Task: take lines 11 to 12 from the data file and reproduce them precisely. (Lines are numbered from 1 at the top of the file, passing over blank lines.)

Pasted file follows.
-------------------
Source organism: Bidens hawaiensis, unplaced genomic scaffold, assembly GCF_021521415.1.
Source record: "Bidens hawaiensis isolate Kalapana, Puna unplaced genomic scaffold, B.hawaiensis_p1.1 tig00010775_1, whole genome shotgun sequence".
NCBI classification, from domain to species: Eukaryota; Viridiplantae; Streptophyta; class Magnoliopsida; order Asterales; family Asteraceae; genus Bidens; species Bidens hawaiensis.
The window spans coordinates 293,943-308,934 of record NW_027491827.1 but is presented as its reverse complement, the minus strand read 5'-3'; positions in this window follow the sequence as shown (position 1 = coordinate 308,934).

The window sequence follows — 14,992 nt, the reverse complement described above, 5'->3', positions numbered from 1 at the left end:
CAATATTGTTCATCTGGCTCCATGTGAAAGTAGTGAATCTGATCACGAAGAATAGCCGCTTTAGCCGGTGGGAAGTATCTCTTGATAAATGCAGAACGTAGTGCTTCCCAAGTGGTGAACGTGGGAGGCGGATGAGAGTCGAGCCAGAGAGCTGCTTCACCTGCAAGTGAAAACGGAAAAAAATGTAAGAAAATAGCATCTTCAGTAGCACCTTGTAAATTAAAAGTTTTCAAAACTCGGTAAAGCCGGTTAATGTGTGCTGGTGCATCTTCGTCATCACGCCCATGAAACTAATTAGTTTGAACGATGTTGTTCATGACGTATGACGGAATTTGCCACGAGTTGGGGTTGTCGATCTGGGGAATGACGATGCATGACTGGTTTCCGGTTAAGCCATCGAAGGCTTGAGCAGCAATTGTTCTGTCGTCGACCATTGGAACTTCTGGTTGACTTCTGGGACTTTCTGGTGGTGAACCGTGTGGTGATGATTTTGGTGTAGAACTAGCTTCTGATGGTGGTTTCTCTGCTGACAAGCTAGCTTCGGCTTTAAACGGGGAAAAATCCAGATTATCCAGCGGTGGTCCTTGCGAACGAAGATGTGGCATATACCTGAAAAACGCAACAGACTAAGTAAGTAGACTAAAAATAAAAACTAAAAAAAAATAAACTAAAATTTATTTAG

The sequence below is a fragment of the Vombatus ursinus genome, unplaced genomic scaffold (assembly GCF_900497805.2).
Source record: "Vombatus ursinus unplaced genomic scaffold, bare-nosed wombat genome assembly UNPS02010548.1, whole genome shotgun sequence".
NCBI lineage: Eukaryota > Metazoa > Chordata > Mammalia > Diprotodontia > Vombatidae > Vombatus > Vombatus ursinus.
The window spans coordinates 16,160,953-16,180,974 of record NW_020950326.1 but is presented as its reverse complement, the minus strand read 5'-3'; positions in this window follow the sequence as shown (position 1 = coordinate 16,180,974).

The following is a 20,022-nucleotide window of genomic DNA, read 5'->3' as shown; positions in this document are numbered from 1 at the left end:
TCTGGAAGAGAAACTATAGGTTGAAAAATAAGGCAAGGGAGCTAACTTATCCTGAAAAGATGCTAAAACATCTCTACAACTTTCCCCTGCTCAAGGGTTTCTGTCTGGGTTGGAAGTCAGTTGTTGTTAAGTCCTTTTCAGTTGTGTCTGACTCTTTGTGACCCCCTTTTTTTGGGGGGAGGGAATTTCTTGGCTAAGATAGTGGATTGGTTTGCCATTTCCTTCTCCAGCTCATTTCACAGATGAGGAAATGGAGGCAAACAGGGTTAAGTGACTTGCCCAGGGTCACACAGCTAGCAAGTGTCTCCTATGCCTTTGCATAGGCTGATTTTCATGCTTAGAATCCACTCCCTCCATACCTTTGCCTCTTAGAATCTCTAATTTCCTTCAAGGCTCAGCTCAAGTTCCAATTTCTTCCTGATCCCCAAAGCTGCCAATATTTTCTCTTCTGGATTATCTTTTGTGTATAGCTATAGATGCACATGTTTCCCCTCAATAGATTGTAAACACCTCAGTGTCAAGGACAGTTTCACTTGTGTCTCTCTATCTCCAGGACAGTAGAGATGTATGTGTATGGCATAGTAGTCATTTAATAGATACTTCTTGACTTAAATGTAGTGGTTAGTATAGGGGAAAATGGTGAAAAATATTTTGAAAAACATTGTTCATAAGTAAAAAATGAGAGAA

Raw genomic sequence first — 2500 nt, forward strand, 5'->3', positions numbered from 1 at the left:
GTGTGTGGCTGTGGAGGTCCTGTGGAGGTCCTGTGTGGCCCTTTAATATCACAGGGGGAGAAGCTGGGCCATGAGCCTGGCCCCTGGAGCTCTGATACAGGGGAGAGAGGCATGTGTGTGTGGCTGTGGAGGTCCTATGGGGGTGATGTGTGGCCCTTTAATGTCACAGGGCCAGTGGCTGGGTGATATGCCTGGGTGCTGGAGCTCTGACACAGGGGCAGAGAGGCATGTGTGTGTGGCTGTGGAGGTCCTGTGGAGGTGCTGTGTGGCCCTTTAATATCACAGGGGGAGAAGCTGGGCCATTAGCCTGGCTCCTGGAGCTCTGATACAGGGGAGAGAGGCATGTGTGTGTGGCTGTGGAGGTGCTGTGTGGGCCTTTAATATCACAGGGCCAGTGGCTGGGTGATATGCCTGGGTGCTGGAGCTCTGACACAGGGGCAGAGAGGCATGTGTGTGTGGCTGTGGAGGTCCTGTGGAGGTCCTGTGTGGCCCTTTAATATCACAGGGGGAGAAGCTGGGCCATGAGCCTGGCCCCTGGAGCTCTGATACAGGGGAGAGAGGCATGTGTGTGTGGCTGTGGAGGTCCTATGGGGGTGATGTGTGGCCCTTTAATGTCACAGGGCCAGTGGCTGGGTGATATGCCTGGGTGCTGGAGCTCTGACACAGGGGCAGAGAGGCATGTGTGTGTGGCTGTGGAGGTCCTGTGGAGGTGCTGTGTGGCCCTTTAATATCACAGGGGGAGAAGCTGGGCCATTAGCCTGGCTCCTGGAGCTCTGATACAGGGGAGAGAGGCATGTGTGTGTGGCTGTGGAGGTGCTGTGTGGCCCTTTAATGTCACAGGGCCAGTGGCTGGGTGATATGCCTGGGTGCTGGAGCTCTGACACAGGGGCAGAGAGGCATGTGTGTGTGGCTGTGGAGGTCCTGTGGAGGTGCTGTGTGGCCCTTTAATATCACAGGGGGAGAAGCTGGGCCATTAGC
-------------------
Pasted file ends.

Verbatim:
The following is a 20,022-nucleotide window of genomic DNA, read 5'->3' as shown; positions in this document are numbered from 1 at the left end:
TCTGGAAGAGAAACTATAGGTTGAAAAATAAGGCAAGGGAGCTAACTTATCCTGAAAAGATGCTAAAACATCTCTACAACTTTCCCCTGCTCAAGGGTTTCTGTCTGGGTTGGAAGTCAGTTGTTGTTAAGTCCTTTTCAGTTGTGTCTGACTCTTTGTGACCCCCTTTTTTTGGGGGGAGGGAATTTCTTGGCTAAGATAGTGGATTGGTTTGCCATTTCCTTCTCCAGCTCATTTCACAGATGAGGAAATGGAGGCAAACAGGGTTAAGTGACTTGCCCAGGGTCACACAGCTAGCAAGTGTCTCCTATGCCTTTGCATAGGCTGATTTTCATGCTTAGAATCCACTCCCTCCATACCTTTGCCTCTTAGAATCTCTAATTTCCTTCAAGGCTCAGCTCAAGTTCCAATTTCTTCCTGATCCCCAAAGCTGCCAATATTTTCTCTTCTGGATTATCTTTTGTGTATAGCTATAGATGCACATGTTTCCCCTCAATAGATTGTAAACACCTCAGTGTCAAGGACAGTTTCACTTGTGTCTCTCTATCTCCAGGACAGTAGAGATGTATGTGTATGGCATAGTAGTCATTTAATAGATACTTCTTGACTTAAATGTAGTGGTTAGTATAGGGGAAAATGGTGAAAAATATTTTGAAAAACATTGTTCATAAGTAAAAAATGAGAGAA